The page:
Linking Visualization and Understanding in Astronomy #AAS223 #AASviz

by Guest on January 5, 2014

This is a guest post by Alyssa Goodman and accompanies her talk by the same name, presented at the AAS Meeting, at 11:40 AM on Monday. Talk slides will be online after the talk. Alyssa is a Professor of Astronomy at Harvard University and a Research Associate of the Smithsonian Institution. She studies interstellar gas and star formation.

Abstract

In 1610, when Galileo pointed his small telescope at Jupiter, he drew sketches to record what he saw. After just a few nights of observing, he understood his sketches to be showing moons orbiting Jupiter. It was the visualization of Galileo’s observations that led to his understanding of a clearly Sun-centered solar system, and to the revolution this understanding then caused. Similar stories can be found throughout the history of Astronomy, but visualization has never been so essential as it is today, when we find ourselves blessed with a larger wealth and diversity of data, per astronomer, than ever in the past. In this talk, I will focus on how modern tools for interactive “linked-view” visualization can be used to gain insight. Linked views, which dynamically update all open graphical displays of a data set (e.g. multiple graphs, tables and/or images) in response to user selection, are particularly important in dealing with so-called “high-dimensional data.” These dimensions need not be spatial, even though, e.g. in the case of radio spectral-line cubes or optical IFU data), they often are. Instead, “dimensions” should be thought of as any measured attribute of an observation or a simulation (e.g. time, intensity, velocity, temperature, etc.). The best linked-view visualization tools allow users to explore relationships amongst all the dimensions of their data, and to weave statistical and algorithmic approaches into the visualization process in real time. Particular tools and services will be highlighted in this talk, including: Glue (glueviz.org), the ADS All Sky Survey (adsass.org), WorldWide Telescope (worldwidetelescope.org), yt (yt-project.org), d3po (d3po.org), and a host of tools that can be interconnected via the SAMP message-passing architecture. The talk will conclude with a discussion of future challenges, including the need to educate astronomers about the value of visualization and its relationship to astrostatistics, and the need for new technologies to enable humans to interact more effectively with large, high-dimensional data sets.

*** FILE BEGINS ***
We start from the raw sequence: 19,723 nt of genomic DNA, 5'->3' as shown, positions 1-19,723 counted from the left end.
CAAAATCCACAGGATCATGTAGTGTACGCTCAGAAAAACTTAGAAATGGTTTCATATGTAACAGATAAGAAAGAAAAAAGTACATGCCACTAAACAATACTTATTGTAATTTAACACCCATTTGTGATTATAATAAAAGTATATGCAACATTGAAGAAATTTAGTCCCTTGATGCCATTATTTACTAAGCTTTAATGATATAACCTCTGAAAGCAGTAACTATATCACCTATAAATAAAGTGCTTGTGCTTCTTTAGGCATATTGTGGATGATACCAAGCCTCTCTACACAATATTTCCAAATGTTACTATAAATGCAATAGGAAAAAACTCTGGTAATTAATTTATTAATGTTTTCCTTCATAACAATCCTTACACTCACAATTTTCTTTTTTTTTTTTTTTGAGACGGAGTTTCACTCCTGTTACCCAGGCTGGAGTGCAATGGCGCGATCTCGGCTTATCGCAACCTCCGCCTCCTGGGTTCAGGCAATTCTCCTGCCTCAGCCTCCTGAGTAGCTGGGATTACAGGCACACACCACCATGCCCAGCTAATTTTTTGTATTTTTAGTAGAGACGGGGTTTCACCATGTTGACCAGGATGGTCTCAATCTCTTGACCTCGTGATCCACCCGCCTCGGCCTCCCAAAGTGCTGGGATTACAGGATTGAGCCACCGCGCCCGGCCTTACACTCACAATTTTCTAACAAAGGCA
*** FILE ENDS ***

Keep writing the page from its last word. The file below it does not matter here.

A graphical overview of the talk’s content.

 

{ 6 comments… read them below or add one }

1 Alyssa Goodman January 6, 2014 at 6:35 pm

Here’s a quicky (90MB) PDF of my slides. We will post proper (700MB) Keynote file tomorrow, when I find a way to get that many MB to the web at this hotel! https://www.dropbox.com/s/wpphnerllgkttvh/AAS14Viz_AG.key.pdf.

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2 Alyssa Goodman January 7, 2014 at 11:36 pm

Here’s the link to the slides in Keynote format (and PDF format), and the handout in PDF format.
http://projects.iq.harvard.edu/seamlessastronomy/presentations/alyssa-goodman-linking-visualization-understanding-astronomy

3 Robert Siverd January 6, 2014 at 10:10 pm

Filtergraph is another useful online tool for plotting and visualizing large astronomy data sets. It emphasizes ease-of-use, speed, and collaboration. The service is free to use here:
http://filtergraph.vanderbilt.edu/

More information available here:
http://adsabs.harvard.edu/abs/2013A%26C…..2…40B
http://www.sciencedirect.com/science/article/pii/S2213133713000218

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4 Alyssa Goodman January 7, 2014 at 6:36 am

Indeed, filtergraph is excellent. I hope others can post links to other important great software options, that I did not have time to mention. Thanks to all.

5 Joseph Wang January 11, 2014 at 6:19 pm

Question. What are some good resources for off-line plotting? I’m looking for something like plot.ly but for offline data analysis.

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6 Alyssa Goodman February 10, 2014 at 8:14 am

Today, I will reprise this talk as the Inaugural Seamless Astronomy Colloquium at the CfA. I’ve added this line: “filtergraph: filtergraph.vanderbilt.edu Flexible, interactive scatterplots and histograms in a browser” to the handout–sorry it wasn’t there for AAS!

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